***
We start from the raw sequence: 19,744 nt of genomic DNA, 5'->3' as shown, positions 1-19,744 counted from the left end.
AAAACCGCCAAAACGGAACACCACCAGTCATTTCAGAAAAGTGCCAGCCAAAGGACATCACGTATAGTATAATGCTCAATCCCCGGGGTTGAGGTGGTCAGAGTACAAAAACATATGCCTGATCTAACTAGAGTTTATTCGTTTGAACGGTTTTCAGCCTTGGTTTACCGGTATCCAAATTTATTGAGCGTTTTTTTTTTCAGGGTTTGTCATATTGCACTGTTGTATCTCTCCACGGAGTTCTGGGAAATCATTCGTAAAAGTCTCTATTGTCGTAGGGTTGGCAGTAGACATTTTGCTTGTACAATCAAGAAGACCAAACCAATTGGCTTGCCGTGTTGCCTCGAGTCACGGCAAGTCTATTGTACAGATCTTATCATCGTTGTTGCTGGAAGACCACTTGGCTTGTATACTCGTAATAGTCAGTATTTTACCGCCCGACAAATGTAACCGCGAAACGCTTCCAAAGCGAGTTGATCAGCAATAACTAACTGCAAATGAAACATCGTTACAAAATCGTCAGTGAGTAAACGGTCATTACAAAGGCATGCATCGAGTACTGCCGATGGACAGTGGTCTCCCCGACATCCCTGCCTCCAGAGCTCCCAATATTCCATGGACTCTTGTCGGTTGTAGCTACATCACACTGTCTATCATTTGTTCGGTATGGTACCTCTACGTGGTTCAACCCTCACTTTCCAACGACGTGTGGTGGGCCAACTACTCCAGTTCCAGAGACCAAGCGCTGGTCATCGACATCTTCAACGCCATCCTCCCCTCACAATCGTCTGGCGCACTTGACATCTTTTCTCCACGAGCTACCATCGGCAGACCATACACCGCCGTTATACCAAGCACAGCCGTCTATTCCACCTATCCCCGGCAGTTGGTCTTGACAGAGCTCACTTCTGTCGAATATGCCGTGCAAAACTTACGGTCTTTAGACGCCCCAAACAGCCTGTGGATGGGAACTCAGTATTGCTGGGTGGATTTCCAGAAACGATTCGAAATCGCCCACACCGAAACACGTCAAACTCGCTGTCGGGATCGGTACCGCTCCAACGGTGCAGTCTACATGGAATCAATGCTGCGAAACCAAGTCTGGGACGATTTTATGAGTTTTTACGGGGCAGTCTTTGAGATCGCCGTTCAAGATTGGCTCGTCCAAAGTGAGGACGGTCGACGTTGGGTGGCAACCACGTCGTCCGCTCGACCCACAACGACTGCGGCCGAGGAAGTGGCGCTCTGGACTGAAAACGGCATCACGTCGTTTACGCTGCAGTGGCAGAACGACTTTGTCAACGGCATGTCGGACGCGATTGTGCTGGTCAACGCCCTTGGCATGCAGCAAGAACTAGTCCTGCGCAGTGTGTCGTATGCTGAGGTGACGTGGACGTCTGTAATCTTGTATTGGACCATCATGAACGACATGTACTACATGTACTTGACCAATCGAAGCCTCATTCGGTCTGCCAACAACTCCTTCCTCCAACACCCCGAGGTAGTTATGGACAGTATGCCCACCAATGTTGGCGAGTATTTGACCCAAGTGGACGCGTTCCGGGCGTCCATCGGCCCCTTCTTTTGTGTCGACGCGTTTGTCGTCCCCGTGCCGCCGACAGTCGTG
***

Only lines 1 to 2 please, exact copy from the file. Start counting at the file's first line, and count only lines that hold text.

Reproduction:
We start from the raw sequence: 19,744 nt of genomic DNA, 5'->3' as shown, positions 1-19,744 counted from the left end.
AAAACCGCCAAAACGGAACACCACCAGTCATTTCAGAAAAGTGCCAGCCAAAGGACATCACGTATAGTATAATGCTCAATCCCCGGGGTTGAGGTGGTCAGAGTACAAAAACATATGCCTGATCTAACTAGAGTTTATTCGTTTGAACGGTTTTCAGCCTTGGTTTACCGGTATCCAAATTTATTGAGCGTTTTTTTTTTCAGGGTTTGTCATATTGCACTGTTGTATCTCTCCACGGAGTTCTGGGAAATCATTCGTAAAAGTCTCTATTGTCGTAGGGTTGGCAGTAGACATTTTGCTTGTACAATCAAGAAGACCAAACCAATTGGCTTGCCGTGTTGCCTCGAGTCACGGCAAGTCTATTGTACAGATCTTATCATCGTTGTTGCTGGAAGACCACTTGGCTTGTATACTCGTAATAGTCAGTATTTTACCGCCCGACAAATGTAACCGCGAAACGCTTCCAAAGCGAGTTGATCAGCAATAACTAACTGCAAATGAAACATCGTTACAAAATCGTCAGTGAGTAAACGGTCATTACAAAGGCATGCATCGAGTACTGCCGATGGACAGTGGTCTCCCCGACATCCCTGCCTCCAGAGCTCCCAATATTCCATGGACTCTTGTCGGTTGTAGCTACATCACACTGTCTATCATTTGTTCGGTATGGTACCTCTACGTGGTTCAACCCTCACTTTCCAACGACGTGTGGTGGGCCAACTACTCCAGTTCCAGAGACCAAGCGCTGGTCATCGACATCTTCAACGCCATCCTCCCCTCACAATCGTCTGGCGCACTTGACATCTTTTCTCCACGAGCTACCATCGGCAGACCATACACCGCCGTTATACCAAGCACAGCCGTCTATTCCACCTATCCCCGGCAGTTGGTCTTGACAGAGCTCACTTCTGTCGAATATGCCGTGCAAAACTTACGGTCTTTAGACGCCCCAAACAGCCTGTGGATGGGAACTCAGTATTGCTGGGTGGATTTCCAGAAACGATTCGAAATCGCCCACACCGAAACACGTCAAACTCGCTGTCGGGATCGGTACCGCTCCAACGGTGCAGTCTACATGGAATCAATGCTGCGAAACCAAGTCTGGGACGATTTTATGAGTTTTTACGGGGCAGTCTTTGAGATCGCCGTTCAAGATTGGCTCGTCCAAAGTGAGGACGGTCGACGTTGGGTGGCAACCACGTCGTCCGCTCGACCCACAACGACTGCGGCCGAGGAAGTGGCGCTCTGGACTGAAAACGGCATCACGTCGTTTACGCTGCAGTGGCAGAACGACTTTGTCAACGGCATGTCGGACGCGATTGTGCTGGTCAACGCCCTTGGCATGCAGCAAGAACTAGTCCTGCGCAGTGTGTCGTATGCTGAGGTGACGTGGACGTCTGTAATCTTGTATTGGACCATCATGAACGACATGTACTACATGTACTTGACCAATCGAAGCCTCATTCGGTCTGCCAACAACTCCTTCCTCCAACACCCCGAGGTAGTTATGGACAGTATGCCCACCAATGTTGGCGAGTATTTGACCCAAGTGGACGCGTTCCGGGCGTCCATCGGCCCCTTCTTTTGTGTCGACGCGTTTGTCGTCCCCGTGCCGCCGACAGTCGTG